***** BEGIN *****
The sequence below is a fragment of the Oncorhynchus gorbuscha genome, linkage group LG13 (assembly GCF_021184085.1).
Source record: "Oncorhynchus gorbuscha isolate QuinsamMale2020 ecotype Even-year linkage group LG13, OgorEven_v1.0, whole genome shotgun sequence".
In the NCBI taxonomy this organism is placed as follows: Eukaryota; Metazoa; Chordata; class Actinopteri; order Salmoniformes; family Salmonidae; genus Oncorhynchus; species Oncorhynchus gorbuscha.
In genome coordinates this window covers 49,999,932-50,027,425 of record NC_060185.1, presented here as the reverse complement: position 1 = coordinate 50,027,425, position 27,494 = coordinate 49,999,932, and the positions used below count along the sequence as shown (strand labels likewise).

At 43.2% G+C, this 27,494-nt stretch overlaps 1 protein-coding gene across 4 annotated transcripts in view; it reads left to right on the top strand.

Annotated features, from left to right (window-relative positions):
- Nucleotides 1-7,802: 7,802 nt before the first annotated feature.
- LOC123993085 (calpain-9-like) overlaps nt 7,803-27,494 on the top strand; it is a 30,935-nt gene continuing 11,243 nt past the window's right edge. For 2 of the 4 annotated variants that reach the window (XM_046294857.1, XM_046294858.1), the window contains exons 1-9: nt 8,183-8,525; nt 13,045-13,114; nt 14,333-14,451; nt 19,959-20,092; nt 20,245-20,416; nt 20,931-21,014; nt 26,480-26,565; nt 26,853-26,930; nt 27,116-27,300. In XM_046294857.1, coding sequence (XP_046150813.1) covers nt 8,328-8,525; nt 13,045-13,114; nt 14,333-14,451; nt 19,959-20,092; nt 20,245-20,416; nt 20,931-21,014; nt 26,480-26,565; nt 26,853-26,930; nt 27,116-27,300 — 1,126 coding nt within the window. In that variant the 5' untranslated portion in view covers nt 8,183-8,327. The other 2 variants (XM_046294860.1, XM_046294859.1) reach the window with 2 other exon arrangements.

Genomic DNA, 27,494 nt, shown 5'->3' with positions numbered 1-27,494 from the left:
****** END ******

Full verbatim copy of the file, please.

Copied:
The sequence below is a fragment of the Oncorhynchus gorbuscha genome, linkage group LG13 (assembly GCF_021184085.1).
Source record: "Oncorhynchus gorbuscha isolate QuinsamMale2020 ecotype Even-year linkage group LG13, OgorEven_v1.0, whole genome shotgun sequence".
In the NCBI taxonomy this organism is placed as follows: Eukaryota; Metazoa; Chordata; class Actinopteri; order Salmoniformes; family Salmonidae; genus Oncorhynchus; species Oncorhynchus gorbuscha.
In genome coordinates this window covers 49,999,932-50,027,425 of record NC_060185.1, presented here as the reverse complement: position 1 = coordinate 50,027,425, position 27,494 = coordinate 49,999,932, and the positions used below count along the sequence as shown (strand labels likewise).

At 43.2% G+C, this 27,494-nt stretch overlaps 1 protein-coding gene across 4 annotated transcripts in view; it reads left to right on the top strand.

Annotated features, from left to right (window-relative positions):
- Nucleotides 1-7,802: 7,802 nt before the first annotated feature.
- LOC123993085 (calpain-9-like) overlaps nt 7,803-27,494 on the top strand; it is a 30,935-nt gene continuing 11,243 nt past the window's right edge. For 2 of the 4 annotated variants that reach the window (XM_046294857.1, XM_046294858.1), the window contains exons 1-9: nt 8,183-8,525; nt 13,045-13,114; nt 14,333-14,451; nt 19,959-20,092; nt 20,245-20,416; nt 20,931-21,014; nt 26,480-26,565; nt 26,853-26,930; nt 27,116-27,300. In XM_046294857.1, coding sequence (XP_046150813.1) covers nt 8,328-8,525; nt 13,045-13,114; nt 14,333-14,451; nt 19,959-20,092; nt 20,245-20,416; nt 20,931-21,014; nt 26,480-26,565; nt 26,853-26,930; nt 27,116-27,300 — 1,126 coding nt within the window. In that variant the 5' untranslated portion in view covers nt 8,183-8,327. The other 2 variants (XM_046294860.1, XM_046294859.1) reach the window with 2 other exon arrangements.

Genomic DNA, 27,494 nt, shown 5'->3' with positions numbered 1-27,494 from the left: